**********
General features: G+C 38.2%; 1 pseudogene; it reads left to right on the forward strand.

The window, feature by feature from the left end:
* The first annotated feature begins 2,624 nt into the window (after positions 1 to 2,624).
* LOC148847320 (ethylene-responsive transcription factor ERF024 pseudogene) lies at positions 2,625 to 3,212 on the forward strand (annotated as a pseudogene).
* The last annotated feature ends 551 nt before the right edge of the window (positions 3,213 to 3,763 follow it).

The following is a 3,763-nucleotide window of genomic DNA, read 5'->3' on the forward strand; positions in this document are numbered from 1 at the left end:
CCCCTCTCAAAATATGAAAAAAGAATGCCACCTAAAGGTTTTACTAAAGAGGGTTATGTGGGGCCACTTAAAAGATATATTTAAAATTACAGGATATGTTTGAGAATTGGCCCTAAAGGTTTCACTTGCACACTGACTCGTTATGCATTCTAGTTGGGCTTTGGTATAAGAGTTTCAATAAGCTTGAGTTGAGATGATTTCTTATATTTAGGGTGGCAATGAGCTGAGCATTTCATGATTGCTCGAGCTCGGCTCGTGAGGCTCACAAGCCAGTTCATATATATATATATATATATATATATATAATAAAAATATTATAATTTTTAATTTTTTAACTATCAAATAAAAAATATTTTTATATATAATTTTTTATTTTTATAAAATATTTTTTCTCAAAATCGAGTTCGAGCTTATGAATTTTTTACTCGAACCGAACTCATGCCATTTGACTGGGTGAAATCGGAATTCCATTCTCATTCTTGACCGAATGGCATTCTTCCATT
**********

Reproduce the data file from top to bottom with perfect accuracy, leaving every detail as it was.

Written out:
General features: G+C 38.2%; 1 pseudogene; it reads left to right on the forward strand.

The window, feature by feature from the left end:
* The first annotated feature begins 2,624 nt into the window (after positions 1 to 2,624).
* LOC148847320 (ethylene-responsive transcription factor ERF024 pseudogene) lies at positions 2,625 to 3,212 on the forward strand (annotated as a pseudogene).
* The last annotated feature ends 551 nt before the right edge of the window (positions 3,213 to 3,763 follow it).

The following is a 3,763-nucleotide window of genomic DNA, read 5'->3' on the forward strand; positions in this document are numbered from 1 at the left end:
CCCCTCTCAAAATATGAAAAAAGAATGCCACCTAAAGGTTTTACTAAAGAGGGTTATGTGGGGCCACTTAAAAGATATATTTAAAATTACAGGATATGTTTGAGAATTGGCCCTAAAGGTTTCACTTGCACACTGACTCGTTATGCATTCTAGTTGGGCTTTGGTATAAGAGTTTCAATAAGCTTGAGTTGAGATGATTTCTTATATTTAGGGTGGCAATGAGCTGAGCATTTCATGATTGCTCGAGCTCGGCTCGTGAGGCTCACAAGCCAGTTCATATATATATATATATATATATATATATAATAAAAATATTATAATTTTTAATTTTTTAACTATCAAATAAAAAATATTTTTATATATAATTTTTTATTTTTATAAAATATTTTTTCTCAAAATCGAGTTCGAGCTTATGAATTTTTTACTCGAACCGAACTCATGCCATTTGACTGGGTGAAATCGGAATTCCATTCTCATTCTTGACCGAATGGCATTCTTCCATT